South Korea’s football governing body announced on Wednesday that it will set up a special committee to prevent match-fixing.
Korea Football Association said in a statement that it will establish an emergency committee of representatives from the KFA, the Ministry of Justice and all the professional and amateur leagues here, including the K-League.
The decision came as the country’s top division league is facing an unprecedented match-rigging scandal involving at least 10 active players.
The committee will now look into the case and explore the possible punishment for the players involved, and also solutions to root out match-rigging attempts, the KFA said. The emergency committee will later be transformed into an anti-corruption unit under the governing body, the statement added.
Meanwhile, the K-League players signed a written agreement on Wednesday, pledging to cooperate with the probe into the alleged match fixing.
The K-League body convened a two-day workshop with all players, staffs and officials from the 16 member teams attending to discuss ways to prevent match-fixing and illegal betting in the league.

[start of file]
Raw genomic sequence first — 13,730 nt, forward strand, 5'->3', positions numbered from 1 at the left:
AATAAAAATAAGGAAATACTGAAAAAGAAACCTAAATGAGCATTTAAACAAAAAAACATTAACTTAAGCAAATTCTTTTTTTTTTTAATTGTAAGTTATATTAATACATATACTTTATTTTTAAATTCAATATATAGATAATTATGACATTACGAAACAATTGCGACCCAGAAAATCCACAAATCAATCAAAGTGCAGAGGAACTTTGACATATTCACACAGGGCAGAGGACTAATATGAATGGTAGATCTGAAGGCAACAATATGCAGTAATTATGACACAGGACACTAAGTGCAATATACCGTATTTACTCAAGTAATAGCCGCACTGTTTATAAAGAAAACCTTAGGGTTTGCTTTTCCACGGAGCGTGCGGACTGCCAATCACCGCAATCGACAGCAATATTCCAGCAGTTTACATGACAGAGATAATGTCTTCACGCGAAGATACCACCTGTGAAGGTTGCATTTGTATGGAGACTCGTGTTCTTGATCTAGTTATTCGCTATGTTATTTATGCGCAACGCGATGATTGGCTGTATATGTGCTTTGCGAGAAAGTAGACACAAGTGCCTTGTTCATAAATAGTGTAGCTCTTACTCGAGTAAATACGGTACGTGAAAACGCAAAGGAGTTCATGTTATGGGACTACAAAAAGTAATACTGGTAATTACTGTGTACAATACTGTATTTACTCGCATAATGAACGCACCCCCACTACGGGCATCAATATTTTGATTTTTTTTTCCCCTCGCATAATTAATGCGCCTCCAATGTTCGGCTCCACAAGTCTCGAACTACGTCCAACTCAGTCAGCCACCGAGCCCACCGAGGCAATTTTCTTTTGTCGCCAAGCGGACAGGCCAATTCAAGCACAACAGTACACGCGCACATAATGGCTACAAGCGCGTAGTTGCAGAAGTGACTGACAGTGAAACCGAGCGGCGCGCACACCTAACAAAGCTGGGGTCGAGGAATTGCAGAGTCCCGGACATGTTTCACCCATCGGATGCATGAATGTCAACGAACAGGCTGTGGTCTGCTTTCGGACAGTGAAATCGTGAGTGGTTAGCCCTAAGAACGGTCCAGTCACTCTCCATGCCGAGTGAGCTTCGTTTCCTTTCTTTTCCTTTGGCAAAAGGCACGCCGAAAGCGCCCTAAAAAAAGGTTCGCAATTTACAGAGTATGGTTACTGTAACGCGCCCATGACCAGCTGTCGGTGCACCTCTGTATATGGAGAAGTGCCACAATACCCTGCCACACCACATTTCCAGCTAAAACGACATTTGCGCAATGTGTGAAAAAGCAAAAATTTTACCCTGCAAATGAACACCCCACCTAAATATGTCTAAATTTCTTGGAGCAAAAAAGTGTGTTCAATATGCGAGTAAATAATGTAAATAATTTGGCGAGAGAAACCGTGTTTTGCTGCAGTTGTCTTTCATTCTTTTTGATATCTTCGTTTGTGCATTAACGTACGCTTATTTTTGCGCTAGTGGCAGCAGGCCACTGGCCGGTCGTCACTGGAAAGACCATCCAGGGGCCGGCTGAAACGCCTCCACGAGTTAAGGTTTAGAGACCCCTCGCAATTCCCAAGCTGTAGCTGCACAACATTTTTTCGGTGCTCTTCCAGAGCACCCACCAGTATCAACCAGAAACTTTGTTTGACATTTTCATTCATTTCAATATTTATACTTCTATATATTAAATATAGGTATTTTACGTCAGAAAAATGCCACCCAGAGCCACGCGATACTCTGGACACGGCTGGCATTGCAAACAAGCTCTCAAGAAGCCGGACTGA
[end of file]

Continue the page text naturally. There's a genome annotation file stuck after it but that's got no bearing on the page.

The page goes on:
The players promised to provide all the necessary information, including their bank transaction records and phone records, to help with the investigation.
In the week since the match-fixing case was first revealed, five players have been arrested on charges of receiving bribe money and attempting to fix their games. Two gambling brokers, including a former midfielder, have also been arrested.
Former K-League player Jeong Jong-kwan, who was allegedly linked with the suspects, was found dead on Monday in an apparent suicide. He left a note confessing his involvement in the match-fixing scandal.
Chung Mong-gyu, the president of K-League, admitted that the league is facing the “worst crisis” in its history. Chung said, however, he believes the K-League will emerge stronger from the crisis if it can root out the problem.
By Oh Kyu-wook (firstname.lastname@example.org